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Appendix 18 Relation Between Programming Languages and Linguistics EFFECT OF LINGUISTICS ON PROGRAMMING This effect varies from period to period of programming history (which is very short) . In pre-Fortran times the effect was al- most nil since all programming was in machine language and almost all computation was scientific. I n the period from Fortran to ALGOL (1956-1960) the connection was almost totally terminological: words and definitions, but not theory and technique, were borrowed from linguistics, for ex- ample, grammar and syntax. The real link was between program- ming and mathematical logic, as witness the development of ADES languages based on recursive functions and the development of several Polish prefix-oriented languages. Syntax analysis during this period was a collection of ad hoc techniques. Thus the paper by Sheridan on Fortran~ is enormously complex. Descriptions of even more complex grammars are much more clearly understand- able today. The period from ALGOL to the present shows intense borrowing of current mathematical linguistic theory, technique, and notation. The source of this dependency can be traced to the definition of ALGOL 60 syntax production notation. The similarity between this notation and the rewriting rules of some linguistic models caused this theory to be rapidly employed in programming. Still, it is important to note that the definition of the ALGOL language was totally inspired by programming considerations (Fortran, LISP), and not linguistic ones. The effect of this syntax formalism has been enormous and all to the good. Thus ALGOL syntax is "essentially" of Type 2. Hence, parsing mechanisms for Type 2 languages can be applied in the construction of ALGOL translators. Many of the parsing techniques employed were, however, discovered by programmers operating in parallel to, but independent of, similar developments in mathe- matical linguistics. 118

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The existence of a theory has made it possible to define vari- ations on a given grammar that permit the same task specifica- tion but in a grammar more efficiently parsed (one push-down stack instead of many, no retracing of paths in a tree of syntax choices), for example, precedence grammars. Certainly it is now the case that the design of programming languages follows a more rational procedure than before because of mathematical linguistics, and proceeds in the following steps: A. A set of tasks is isolated and their informal algorithmic descriptions are specified. B. The data structures inherent in this class of problems are isolated and appropriate computer representations are defined. The natural operators on the data are isolated. C. D. A grammar of increasingly complex units is specified, e.g., atoms, expressions, statements, and programs. E. A parser-recognizer is constructed for the grammar. F. The steps D and E are iterated until a reasonable mixture of flexibility and efficiency is attained. G. A semiformal statement of the evaluation of algorithms described in this language is given, which becomes the basis for a translation process taking this language into some other given language (usually machine code). It is now possible to teach syntax analysis of programming languages, i.e., the basic knowledge is now available in an organized form. It is now possible to construct programs that are general- purpose syntax analysers in the sense that they parse any program- ming language of a given type. EFFECT OF PROGRAMMING ON LINGUISTICS Since programming is an "applied"' activity and linguistics a more abstract one, programming has provided linguistics with "real" models that are sufficiently complicated to permit the development of diverse theories. Programming has also led to the definition of linguistic models possessing a theory of their owns and specifically tailored for use as programming languages.4 The existence of a body of technique in programming has made it possible to develop special programming languages for solving certain linguistic problems, e.g., SNOBOL5 and COMITY. Similarly, programming, being concerned with a growing set of demands, provides a pressure on linguistic theory directing it toward problems particularly relevant to computation, e.g., prob- lems of efficiency of representation and speed of computation. 1:19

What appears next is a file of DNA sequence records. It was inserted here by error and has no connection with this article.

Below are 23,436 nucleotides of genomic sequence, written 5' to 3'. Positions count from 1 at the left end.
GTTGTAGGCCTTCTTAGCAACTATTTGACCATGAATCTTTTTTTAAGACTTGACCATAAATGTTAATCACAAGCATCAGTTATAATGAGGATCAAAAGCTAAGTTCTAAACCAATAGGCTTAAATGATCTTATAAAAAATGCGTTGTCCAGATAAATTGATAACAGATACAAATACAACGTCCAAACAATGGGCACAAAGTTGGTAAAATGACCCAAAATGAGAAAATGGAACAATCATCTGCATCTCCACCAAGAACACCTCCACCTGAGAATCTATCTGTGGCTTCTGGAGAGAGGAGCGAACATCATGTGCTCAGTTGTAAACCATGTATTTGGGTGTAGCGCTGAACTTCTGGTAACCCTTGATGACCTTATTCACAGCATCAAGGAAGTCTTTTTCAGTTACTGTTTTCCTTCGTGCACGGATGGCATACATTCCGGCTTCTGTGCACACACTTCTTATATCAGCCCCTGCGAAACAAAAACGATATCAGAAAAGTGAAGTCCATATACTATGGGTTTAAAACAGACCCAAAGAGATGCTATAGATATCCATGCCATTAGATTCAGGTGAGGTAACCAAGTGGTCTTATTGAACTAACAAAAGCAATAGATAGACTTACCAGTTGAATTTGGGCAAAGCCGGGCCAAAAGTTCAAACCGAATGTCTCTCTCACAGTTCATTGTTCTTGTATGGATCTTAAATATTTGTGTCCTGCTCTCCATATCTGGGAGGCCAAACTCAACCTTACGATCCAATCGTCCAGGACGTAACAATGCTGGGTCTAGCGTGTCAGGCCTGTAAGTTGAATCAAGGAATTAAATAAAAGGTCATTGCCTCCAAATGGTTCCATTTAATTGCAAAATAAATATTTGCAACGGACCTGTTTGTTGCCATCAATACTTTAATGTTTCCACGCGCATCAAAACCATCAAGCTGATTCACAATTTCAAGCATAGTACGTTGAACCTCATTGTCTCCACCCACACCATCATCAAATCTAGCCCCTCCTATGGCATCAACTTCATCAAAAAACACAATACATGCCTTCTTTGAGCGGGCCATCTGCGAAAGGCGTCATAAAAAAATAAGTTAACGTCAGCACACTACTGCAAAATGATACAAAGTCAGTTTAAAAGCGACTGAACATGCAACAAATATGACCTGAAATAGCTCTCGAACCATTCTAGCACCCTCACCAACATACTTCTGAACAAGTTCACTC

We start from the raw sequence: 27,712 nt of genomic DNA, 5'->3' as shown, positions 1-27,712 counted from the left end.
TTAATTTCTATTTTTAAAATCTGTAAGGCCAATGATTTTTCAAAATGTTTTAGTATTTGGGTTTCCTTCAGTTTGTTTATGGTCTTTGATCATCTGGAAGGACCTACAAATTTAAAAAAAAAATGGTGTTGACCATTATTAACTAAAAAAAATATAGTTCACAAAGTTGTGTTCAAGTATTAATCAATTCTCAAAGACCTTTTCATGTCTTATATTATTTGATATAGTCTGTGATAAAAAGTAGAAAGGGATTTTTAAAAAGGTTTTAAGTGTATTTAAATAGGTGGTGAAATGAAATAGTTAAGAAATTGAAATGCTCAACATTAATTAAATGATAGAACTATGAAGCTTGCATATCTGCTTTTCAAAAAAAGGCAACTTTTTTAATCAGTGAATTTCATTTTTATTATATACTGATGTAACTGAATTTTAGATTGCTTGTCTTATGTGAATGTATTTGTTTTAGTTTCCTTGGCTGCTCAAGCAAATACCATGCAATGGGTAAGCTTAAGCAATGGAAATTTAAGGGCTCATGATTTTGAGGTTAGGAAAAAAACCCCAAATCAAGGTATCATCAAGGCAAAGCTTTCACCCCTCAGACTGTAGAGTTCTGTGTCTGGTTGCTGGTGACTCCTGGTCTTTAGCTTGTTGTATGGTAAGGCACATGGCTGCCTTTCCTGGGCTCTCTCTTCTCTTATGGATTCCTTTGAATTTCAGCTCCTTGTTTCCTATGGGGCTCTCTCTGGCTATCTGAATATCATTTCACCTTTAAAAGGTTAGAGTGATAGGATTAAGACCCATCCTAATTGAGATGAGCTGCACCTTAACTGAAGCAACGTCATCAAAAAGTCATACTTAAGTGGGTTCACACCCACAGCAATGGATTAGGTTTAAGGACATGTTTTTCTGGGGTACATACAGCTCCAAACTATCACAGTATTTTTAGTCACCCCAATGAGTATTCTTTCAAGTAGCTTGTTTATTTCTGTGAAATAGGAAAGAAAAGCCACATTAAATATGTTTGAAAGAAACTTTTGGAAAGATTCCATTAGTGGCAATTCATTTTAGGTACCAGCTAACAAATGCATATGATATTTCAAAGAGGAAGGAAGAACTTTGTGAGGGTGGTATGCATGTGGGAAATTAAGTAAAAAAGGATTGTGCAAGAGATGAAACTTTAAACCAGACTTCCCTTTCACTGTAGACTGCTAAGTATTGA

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FUTURE RELATIONSHIP BETWEEN PROGRAMMING AND LINGUISTICS programming there will be concentration on developing theories of evaluation, i.e., what is meant by the execution of a program written in language ~ ? We may call this the sematics of it. Such studies will replace the present ad hoc development of compiler- compilers with a theory of their properties and more insight into the design of computing machines. This is the translation problem for computer languages. These languages will become sufficiently complex so that a theory of their semantics or evaluation will be a sufficiently interesting model for the equivalent problems arising in natural language translation. Similarly, there will be a reverse flow from the development of semantic theories within natural linguistics into mathematical linguistic models, which, in turn, will influence programming. REFERENCES 1. E. K. Blum, "Automatic Digital Encoding System, " NAVORD Rep. 4411 (1956). 2. P. B. Sheridan, "The Arithmetic Translator-Compiler of the IBM Fortran Automatic Coding System," Commun. Assoc. Computing Mach. _, 9 (1959). 3. S. Ginsburg and R. H. Gordon, "Two Families of Languages Related to ALGOL," J. Assoc. Computing Mach. 9, 350 (1962~. R. W. Floyd, "Syntactic Analysis and Operator Precedence," J. Assoc. Computing Mach. 10, 316 (1964). 5. D. J. Farber, R. E. Griswold, and I. P. Polonsky, 'iSNOBOL, A String Manipulation Language," J. Assoc. Computing Mach. 11, 21 (1964). 6. The Research Laboratory of Electronics and the Computation Center, COMIT Programmers Reference Manual, 2nd ea., The M.I.T. Press, Cambridge, Mass. (1962). 4. Bl BLIOGRAPHY 1. R. W. Floyd, IEEE Trans. Electron. Computers 13, 346 (1964). This bibliography includes subjects related to the syntax of programming languages insofar as they illuminate the problems of analysis and synthesis of formally defined programming languages. 120